One can almost feel holy in Gdańsk amongst towering brick churches, some of the largest in Europe, with their plain crosses in white lights capping their towering spires. As I lie in my twin bed with the church Klasztor Ojców Dominikanów at my head and Bazylika Mariacka at my feet and the pigeons clawing and cooing in the rafters above, I think about Leonard Cohen. About his almost secular references to religion, to the Bible, to God, to holiness; and how the imagery of his religious references blend so beautifully and harmoniously with those of loss and love and sex.
The cross of Bazylika Mariacka and her towers reflect blurrily in a parking lot puddle, Gdańsk (2016)
Lanterns of Długi Targ and the tower of Bazylika Mariacka, Gdańsk (2016)
Gdańsk is not just the city which unravelled communism but it is also where the Second World War began, the first shots fired in 1939 at Westerplatte. The vibrant Hanseatic architecture of the city falsely suggests the 17th century but the buildings of that time were decimated during the war and I wonder if their beautiful restorations recall the vivacity of trade or the horrors of war. Amongst these perfected examples of Dutch and Flemish architecture, Bazylika Mariacka dominates. She follows you throughout the city. Dating to the late 14th century, it is currently one of the largest brick churches in Europe and took some 150 years to construct; her tower and stoic cross rise above the city centre like a beacon, like some inland lighthouse for those who seek refuge and comfort and worship. Also damaged badly during the the war, some of its frescos lost forever, it was a place where Solidarity members sought safety in the early 1980s.
At the site of the Muzeum Narodowe w Gdańsku (National Gallery of Gdańsk), housed in a Franciscan monestary, I stand in awe below its steeples. From within a courtyard a simple black wooden cross reveals itself from behind a brick wall while smoke lifts gently from an adjacent chimney. I wonder what weather precipitates the need for so many weather vanes, perching and reaching into the sky like so many delicate birds. My question is answered not long after when with Polish donut and coffee in hand, the heavens unleash a cacophony of weather: thrusts of wind, sudden onslaught of rain gentle only for a moment before transforming violently into hail, which cuts sharply into the back of my calves before melting with my warmth and cascading gently down my legs and pooling at my heels. Hours later I warm my feet among black and white photographs in the Kawiarnia Filmowa (Film Café) where Russians play a game with dice, a film is screened in the back room, Polish conversation mingles with the scent of cinnamon and cloves stuffed into slices of oranges suspended in mugs of hot wine, and music from the 1950s plays over the radio. All in the shadow of Bazylika Mariacka.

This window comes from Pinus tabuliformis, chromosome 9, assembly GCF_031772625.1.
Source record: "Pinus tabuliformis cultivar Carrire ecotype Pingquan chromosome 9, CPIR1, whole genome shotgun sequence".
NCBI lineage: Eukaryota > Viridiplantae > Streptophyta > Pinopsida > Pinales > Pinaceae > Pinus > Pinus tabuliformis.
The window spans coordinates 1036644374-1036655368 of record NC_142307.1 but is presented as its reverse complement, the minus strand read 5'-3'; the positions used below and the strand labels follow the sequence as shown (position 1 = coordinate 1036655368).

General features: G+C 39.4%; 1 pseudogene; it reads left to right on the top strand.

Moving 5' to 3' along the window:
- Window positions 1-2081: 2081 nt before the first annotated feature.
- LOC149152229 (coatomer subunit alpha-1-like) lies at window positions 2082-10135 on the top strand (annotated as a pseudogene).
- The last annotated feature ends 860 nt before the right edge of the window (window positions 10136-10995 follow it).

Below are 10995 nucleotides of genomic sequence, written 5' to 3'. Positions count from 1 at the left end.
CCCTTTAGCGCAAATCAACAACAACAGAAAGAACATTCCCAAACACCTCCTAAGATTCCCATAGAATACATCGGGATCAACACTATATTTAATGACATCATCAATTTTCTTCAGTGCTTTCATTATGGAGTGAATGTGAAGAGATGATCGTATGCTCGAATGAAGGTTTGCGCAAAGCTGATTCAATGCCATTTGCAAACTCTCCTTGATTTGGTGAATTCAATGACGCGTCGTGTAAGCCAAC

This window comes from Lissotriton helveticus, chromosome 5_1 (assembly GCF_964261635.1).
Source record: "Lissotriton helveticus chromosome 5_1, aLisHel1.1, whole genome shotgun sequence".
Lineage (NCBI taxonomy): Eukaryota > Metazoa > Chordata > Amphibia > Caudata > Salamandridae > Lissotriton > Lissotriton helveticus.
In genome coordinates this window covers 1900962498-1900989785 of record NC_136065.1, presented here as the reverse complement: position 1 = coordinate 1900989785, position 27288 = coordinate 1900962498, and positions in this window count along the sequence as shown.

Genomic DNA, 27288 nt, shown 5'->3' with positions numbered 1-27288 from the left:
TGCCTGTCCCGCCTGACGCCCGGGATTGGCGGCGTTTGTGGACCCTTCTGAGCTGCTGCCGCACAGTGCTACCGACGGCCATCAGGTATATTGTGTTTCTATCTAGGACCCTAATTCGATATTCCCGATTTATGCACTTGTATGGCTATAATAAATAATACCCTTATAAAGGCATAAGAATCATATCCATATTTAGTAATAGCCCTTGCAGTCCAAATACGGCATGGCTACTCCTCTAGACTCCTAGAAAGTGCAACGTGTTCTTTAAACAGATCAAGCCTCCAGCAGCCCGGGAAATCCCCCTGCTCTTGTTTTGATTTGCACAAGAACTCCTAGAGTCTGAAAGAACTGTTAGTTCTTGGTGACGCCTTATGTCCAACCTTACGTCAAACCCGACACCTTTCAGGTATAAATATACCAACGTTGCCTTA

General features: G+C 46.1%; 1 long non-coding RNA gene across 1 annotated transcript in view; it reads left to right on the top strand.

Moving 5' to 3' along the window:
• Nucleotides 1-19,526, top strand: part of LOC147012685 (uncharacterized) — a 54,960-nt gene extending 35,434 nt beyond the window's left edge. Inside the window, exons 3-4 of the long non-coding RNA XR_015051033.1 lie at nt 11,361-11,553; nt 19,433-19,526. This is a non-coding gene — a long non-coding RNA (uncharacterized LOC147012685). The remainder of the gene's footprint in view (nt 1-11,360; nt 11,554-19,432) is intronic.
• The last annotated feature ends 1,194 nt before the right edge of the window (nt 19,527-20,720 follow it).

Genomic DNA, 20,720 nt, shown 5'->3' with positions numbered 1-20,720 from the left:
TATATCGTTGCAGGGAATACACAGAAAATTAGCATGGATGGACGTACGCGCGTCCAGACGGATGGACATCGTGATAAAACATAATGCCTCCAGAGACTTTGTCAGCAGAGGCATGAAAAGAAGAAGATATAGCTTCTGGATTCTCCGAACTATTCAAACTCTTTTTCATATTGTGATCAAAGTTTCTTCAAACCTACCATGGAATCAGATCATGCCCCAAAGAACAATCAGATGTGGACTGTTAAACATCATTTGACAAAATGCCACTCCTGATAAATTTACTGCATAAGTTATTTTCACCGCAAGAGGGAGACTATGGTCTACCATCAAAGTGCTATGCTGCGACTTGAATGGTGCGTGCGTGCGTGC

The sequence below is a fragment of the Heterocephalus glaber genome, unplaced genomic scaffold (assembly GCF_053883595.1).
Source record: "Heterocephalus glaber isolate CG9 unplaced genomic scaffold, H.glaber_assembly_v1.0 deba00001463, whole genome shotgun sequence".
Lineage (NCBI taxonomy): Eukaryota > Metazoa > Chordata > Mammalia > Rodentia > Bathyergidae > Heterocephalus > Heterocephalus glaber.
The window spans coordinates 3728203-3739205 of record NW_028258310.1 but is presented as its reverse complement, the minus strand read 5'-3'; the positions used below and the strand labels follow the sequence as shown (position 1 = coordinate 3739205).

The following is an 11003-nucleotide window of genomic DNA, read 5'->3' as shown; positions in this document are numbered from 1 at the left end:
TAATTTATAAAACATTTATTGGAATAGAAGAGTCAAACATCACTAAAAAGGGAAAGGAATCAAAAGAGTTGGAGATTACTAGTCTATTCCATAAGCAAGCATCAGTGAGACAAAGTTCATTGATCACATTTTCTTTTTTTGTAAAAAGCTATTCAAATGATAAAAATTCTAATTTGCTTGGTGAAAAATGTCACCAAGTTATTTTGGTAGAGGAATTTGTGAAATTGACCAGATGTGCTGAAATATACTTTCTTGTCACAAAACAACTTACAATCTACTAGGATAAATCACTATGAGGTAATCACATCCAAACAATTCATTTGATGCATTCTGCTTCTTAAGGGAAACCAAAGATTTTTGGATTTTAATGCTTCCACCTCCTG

A piece in Rolling Stone explores some of the finer points of Leonard Cohen’s Hallelujah and its biblical references, its lyrics tinged with allusions “on the unknowable nature of artistic creation, or of romantic love”. In Gdańsk, the light from street lamps and lanterns blurs and the edges of the light bleed against the sky and reflect off wet cobblestones along Długi Targ, the long market street. I think of the the blend of sexuality and religion as a powerful one in the song whose cover by Jeff Buckley haunts me even when it is not playing. The lines “remember when I moved in you, and the Holy Ghost was moving too, and every breath we drew was Hallelujah” circle my thoughts and it is this intermingling of life and love and faith and sex which are so present in Leonard Cohen’s words, which resonate so profoundly.
Leonard Cohen’s death hit hard, leaving me with an unbearable longing for home, to be walking through the streets of Montréal past Parc du Portugal; where I walked years ago with my best friend and her husband who has long translated Leonard Cohen’s poetry into Croatian. We exchanged texts of grief and nostalgia for home (both of us exiled Montréalers) and I imagined us continuing past the park, up St-Laurent towards Mile End and a brown paper bag full of warm bagels straight from the wood ovens, chewy and sweet and saturated with sesame seeds which stick to your fingers and fall to the pavement. We tear them apart with our hands and continue on, stopping in some nearby café like Santropol or some other place suitable for nostalgia. I think about some Kundera novel I read forever ago which I cannot quite remember but which I am certain contains a description of this feeling of love and memory kept alive through friendship and conversation.
The beckoning of Bazylika Mariacka, Gdańsk (2016)
Bazylika Mariacka from winding alleys of cobblestone below, Gdańsk (2016)
The beautiful church of St-Mary’s is beckoning. I cross paths with a young priest whose long black cloak sweeps the cobblestones. I conjure the sound of Cohen as I look upwards. In the lyrics and music of Cohen, I hear and feel Montréal. I am with my family on a road trip listening to Jennifer Warnes’ voice cut in. Or in a small shop buying prayer beads in a small town in the Greek island of Milos where Cohen is playing softly. I conjure images of Montreal in the 1960s and of the Chelsea Hotel in New York City. And while I am not religious, there is a certain holiness felt in Cohen and here in Gdańsk. I am compelled toward to the beautiful Bazylika Mariacka. A surprising moment of piousness even has me wondering if it is disrespectful for an agnostic to wear a modest silver cross, suspended lightly against one’s chest ahistorically as a reminder of the beauty of the unknown.